The root of this concept may also stem from families in which children were not taught that they were valuable just because they exist and that there is no reason to do anything in order to be worthy of love and attention. When children must struggle to obtain unconditional love from their parents, only feeling acknowledged when they perform greatly (or perfectly), then they go on to become adults that can only measure themselves by these standards.

Anxiety arises when there is a feeling that no matter what they have already done, they must achieve more and more, nothing is enough, therefore they are not enough either.

Few people define themselves by their intrinsic characteristics: funny, caring, intelligent, creative, etc. Most people describe what they are in relation to the standards that they have incorporated in their minds to be “acceptable”, to their families and external witnesses.

Must you “do” to be you? Can you describe yourself independently from external standards that you have been taught or do you always associate yourself to external factors?

Limited Options

One of the common reasons couples come into therapy for is because they need to make a decision about something. An important decision. Something that will change their life forever. And they have different perspectives on what to do.

Couples that ask for an appointment when they come to a decision like this usually want some guidance over which of the two choices is best. Each person has their own point of view on the issue at hand and very good reasons to support that decision.

The weight of “forever” or “permanency” on the decision generally makes the importance of choosing the “correct” path vital. It also confuses both parts of the couple into believing that there actually are only two choices, that one of them is necessarily better than the other and that the decision is actually irreversible. And the therapist is expected to evaluate and vote for one of the options.

After exploring the issues, it is possible to come up with a variety of possible solutions that allow the couple more flexibility and lowers the “definitive” quality of all of the choices. Many times a couple has spent so much time supporting a certain position on a matter that they have not realized that they were offered some sort of alternative solution in the process.

When faced with a life decision, do you look at other perspectives? Do you evaluate all of the possible scenarios or spend time trying to defend your own choice? Do you take into account that there are factors that cannot be controlled in the outcome? Do you tend to look  at things as permanent, when there is a possibility that they might not be?

The Productivity Problem

In the past few years, anxiety has become a main reason for going to therapy and the number of patients that consult because of it has risen steadily. Anxiety can have a lot of different sources, but a common issue that people with anxiety bring up in the first few sessions is that they worry that they are not being productive enough. When asked what that means or how they define “being productive”, the answer usually is related to reaching goals, having great achievements and doing something important in the world.

Then comes my next question ”productive according to whom?” This is usually followed by a confused look and statement about how being productive is an obvious vital element of life. How hard work and commiting to high goals is what we have to do to have a life that is worthwhile living. How 22, 27, 32, 40 is a time when productive things should be done.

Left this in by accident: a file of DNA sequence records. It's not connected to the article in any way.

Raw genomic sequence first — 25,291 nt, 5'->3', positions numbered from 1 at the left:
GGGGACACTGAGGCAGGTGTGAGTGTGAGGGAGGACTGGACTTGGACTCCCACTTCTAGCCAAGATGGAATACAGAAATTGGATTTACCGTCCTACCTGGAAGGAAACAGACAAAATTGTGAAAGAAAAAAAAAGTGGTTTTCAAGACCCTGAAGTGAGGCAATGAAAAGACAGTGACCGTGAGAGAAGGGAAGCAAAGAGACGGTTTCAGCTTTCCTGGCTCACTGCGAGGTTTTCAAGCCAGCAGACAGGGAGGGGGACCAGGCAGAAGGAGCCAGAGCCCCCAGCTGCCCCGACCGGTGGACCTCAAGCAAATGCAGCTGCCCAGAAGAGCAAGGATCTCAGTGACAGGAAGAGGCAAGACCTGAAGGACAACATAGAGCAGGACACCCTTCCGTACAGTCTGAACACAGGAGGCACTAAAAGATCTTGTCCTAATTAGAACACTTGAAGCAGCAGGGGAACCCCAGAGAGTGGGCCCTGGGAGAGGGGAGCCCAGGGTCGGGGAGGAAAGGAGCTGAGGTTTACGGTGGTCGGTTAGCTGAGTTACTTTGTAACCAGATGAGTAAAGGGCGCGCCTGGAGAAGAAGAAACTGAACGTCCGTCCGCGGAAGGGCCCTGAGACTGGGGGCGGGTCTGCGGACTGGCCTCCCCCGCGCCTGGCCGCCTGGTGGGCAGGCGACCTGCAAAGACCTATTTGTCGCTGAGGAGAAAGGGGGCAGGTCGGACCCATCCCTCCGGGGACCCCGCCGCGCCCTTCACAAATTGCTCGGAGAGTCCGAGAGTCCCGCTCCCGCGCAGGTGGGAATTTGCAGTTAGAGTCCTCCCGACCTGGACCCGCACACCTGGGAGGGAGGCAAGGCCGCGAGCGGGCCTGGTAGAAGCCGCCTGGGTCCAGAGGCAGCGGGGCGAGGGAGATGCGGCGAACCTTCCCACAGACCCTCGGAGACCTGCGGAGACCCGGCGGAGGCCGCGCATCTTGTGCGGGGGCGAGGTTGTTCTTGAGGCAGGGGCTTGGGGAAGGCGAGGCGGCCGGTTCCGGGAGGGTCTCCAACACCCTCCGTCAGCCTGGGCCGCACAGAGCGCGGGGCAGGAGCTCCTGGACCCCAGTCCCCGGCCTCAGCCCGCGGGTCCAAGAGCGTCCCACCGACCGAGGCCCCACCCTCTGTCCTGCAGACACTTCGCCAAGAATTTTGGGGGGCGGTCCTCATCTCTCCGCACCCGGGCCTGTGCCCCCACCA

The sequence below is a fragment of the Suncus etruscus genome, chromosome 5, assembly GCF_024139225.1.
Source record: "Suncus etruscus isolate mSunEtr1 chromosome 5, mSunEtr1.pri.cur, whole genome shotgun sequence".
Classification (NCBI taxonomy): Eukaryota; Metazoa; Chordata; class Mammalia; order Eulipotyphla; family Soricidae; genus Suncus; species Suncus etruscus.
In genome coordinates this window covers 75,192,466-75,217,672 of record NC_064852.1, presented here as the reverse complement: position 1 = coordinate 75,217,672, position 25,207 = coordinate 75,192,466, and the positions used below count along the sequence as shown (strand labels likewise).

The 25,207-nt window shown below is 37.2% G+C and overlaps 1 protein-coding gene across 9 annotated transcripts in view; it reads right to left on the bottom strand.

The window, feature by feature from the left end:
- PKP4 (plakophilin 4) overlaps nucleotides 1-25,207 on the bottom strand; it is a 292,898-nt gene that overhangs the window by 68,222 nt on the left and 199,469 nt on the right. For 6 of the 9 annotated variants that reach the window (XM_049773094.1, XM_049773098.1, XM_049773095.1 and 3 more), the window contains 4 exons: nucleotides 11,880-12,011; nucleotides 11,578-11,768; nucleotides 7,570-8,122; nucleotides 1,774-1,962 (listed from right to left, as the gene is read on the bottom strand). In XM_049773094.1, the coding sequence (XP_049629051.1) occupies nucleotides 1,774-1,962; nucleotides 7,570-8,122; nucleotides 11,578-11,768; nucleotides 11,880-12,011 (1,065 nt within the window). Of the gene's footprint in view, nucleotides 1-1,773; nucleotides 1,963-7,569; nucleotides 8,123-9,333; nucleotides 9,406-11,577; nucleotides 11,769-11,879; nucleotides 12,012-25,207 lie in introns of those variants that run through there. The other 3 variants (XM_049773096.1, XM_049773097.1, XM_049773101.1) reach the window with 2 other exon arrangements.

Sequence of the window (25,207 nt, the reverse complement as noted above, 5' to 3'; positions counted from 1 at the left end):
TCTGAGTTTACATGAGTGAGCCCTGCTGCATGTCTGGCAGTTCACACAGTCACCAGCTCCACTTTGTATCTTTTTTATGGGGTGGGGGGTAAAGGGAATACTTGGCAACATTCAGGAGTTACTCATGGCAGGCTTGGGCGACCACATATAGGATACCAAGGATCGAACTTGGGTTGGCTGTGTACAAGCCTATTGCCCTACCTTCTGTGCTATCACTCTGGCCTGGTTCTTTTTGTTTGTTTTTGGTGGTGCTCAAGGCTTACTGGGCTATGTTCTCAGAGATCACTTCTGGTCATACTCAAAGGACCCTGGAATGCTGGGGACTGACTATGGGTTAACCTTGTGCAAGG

Beneath these statements, there is a belief that is deeply stemmed in most cultures and that belief is that we are only valuable if we do outstanding things. That our existence must be justified. That we will be judged by how much we do on this Earth and the quality of the things we do. And all of this implies sacrifice and hard work.

It is always surprising how few people ask themselves if they are happy versus if they are being productive. I happen to think that happiness and productivity go hand in hand. If you like what you do, you are productive. Your happiness can be a great gift to the world. Nothing seems like hard work or sacrifice when you are happy. You can do more when you are happy. Anxiety about being productive actually stalls productivity.

Do you ask yourself regularly if you are happy? What does “being productive” mean to you? Could it mean something different? How much of your anxiety is about doing what you think you are supposed to be doing, instead of focusing on what makes you happy?

Should I Settle In?

Patients that have come in to my practice, have been in Chile for at least a few weeks or sometimes a few years. A frequent question that comes up at any point in time is “Should I be trying to settle in?”

Some of the moves here consist of people in a relationship, while others come for work or the experience. Many people do not know how long they will be staying and, a lot of the time, becoming accustomed to Chile seems like a big effort that will result in only having to leave eventually.

When presented with the question, I tend to explain two options. The decision is yours.

The first option is to try to settle in. If you become a part of something, then you can discover a whole new side of yourself. You can realize things about yourself that you would not otherwise. You can even come to the conclusion that living here is not for you, but you tried and learned things in the process.

Another option is to view your move as a vacation or a temporary arrangement, then you can observe culture as an outsider and have fun doing it in the process. You can also learn about a completely different way of life and incporate some of those elements in your own lifestyle. You can leave and feel that you come away with something valuable.

How do you settle in? Another frequent question. Granted, Chile is not the easiest country to fit in to. Learn the language, at least enough to move around independently. Find activities that interest you. Make friends. Learn about the history and culture.

And try to limit comparisons. Of course, this is nothing like where you are from. It is different. Not worse, not better. Just different.

Either way, whatever you choose, you can feel that coming here was worth the experience.